By Sabine Goodwin, Co-ordinator, the Independent Food Aid Network

NEW figures have revealed the alarming scale of food bank use in Scotland. We had known things were bad: figures from the Trussell Trust, which runs the largest network of food banks across the country, had shown that it had handed out a staggering 258,606 emergency food parcels to people in need between April 2017 and September 2018.

But what most people hadn’t realised is that, during this period, there were at least another 94 food banks in Scotland also handing out emergency supplies. These food banks were run independently and weren’t affiliated to the Trussell Trust. Until now, nobody had been collecting data on how many food parcels they had been distributing collectively.

That is why the Independent Food Aid Network and A Menu for Change began working with independent food banks to collate data centrally on the total number of food parcels given out. We wanted to establish a better understanding of the true number of emergency food parcels handed out to people facing hunger and hardship.

The results of our research are deeply troubling. Over the same time period that Trussell Trust food banks had distributed more than 250,000 food parcels in Scotland, data from 84 independent food banks showed they had given out a further 221,977 packages – nearly doubling previous figures and taking the combined total to just under 500,000.

Of course, even these figures only provide a partial picture of the number of people struggling to feed themselves and their families, with most people choosing to use other ways of coping such as skipping meals rather than accessing food aid. Last year figures released by the Scottish Government revealed that eight per cent of people had faced hunger.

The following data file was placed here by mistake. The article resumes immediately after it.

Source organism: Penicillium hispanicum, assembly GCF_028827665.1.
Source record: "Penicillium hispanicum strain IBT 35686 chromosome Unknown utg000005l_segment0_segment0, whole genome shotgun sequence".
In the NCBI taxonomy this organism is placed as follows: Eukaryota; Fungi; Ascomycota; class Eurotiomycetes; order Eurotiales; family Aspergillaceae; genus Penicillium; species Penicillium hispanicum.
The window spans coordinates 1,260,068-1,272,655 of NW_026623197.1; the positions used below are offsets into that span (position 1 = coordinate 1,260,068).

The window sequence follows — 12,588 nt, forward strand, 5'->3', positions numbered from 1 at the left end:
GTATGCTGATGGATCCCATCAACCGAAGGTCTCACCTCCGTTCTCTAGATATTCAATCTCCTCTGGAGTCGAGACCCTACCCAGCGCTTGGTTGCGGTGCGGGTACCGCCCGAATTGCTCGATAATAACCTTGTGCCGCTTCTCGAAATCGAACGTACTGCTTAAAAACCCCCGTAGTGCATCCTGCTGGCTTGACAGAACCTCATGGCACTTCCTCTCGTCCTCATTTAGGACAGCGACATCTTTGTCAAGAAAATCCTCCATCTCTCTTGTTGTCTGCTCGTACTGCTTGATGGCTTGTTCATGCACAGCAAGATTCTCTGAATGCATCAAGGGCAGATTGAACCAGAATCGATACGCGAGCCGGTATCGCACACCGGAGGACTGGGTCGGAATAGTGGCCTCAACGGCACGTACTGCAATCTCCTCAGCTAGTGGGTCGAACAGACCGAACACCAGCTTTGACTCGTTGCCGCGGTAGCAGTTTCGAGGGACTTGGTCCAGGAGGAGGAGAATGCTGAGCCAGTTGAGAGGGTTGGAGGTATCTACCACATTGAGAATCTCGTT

People should be helped long before they find themselves skipping meals or turning to a food bank as a last resort. The responsibility for providing that support lies squarely at the door of government.

Food banks should never be viewed as a replacement for the welfare state; it’s shameful that, in a country as rich as ours, so many

have no option but to turn to charity for food.

Last month, the Secretary of State for Work and Pensions, Amber Rudd, admitted that the steep rise in food bank use across Britain is a result of the botched roll-out of Universal Credit.

Anyone who has ever been near a food bank has known that: the Trussell Trust’s evidence clearly shows that, in areas where Universal Credit has been introduced, food bank use has increased by 52%.

The vast majority of people end up at the doors of a food bank because they simply do not have enough money in their pockets to get by.

Many of the fixes for these underlying issues are the responsibility of our leaders at Westminster. But, with a raft of new social security powers resting with Holyrood, there are things that the Scottish Government can do to

help too.

Scottish ministers have promised to bring in a new income supplement by 2022 to help top up the incomes of the poorest families and prevent them from being pushed further into poverty.

The proposals are welcome and look good on paper, until you remember that families are facing a daily struggle to put food on the table. They simply cannot afford to wait for years for this support.

If the Scottish Government wants to stop food banks from becoming entrenched in our society it must bring forward its plans to help the poorest and deliver on its promises, before it’s too late.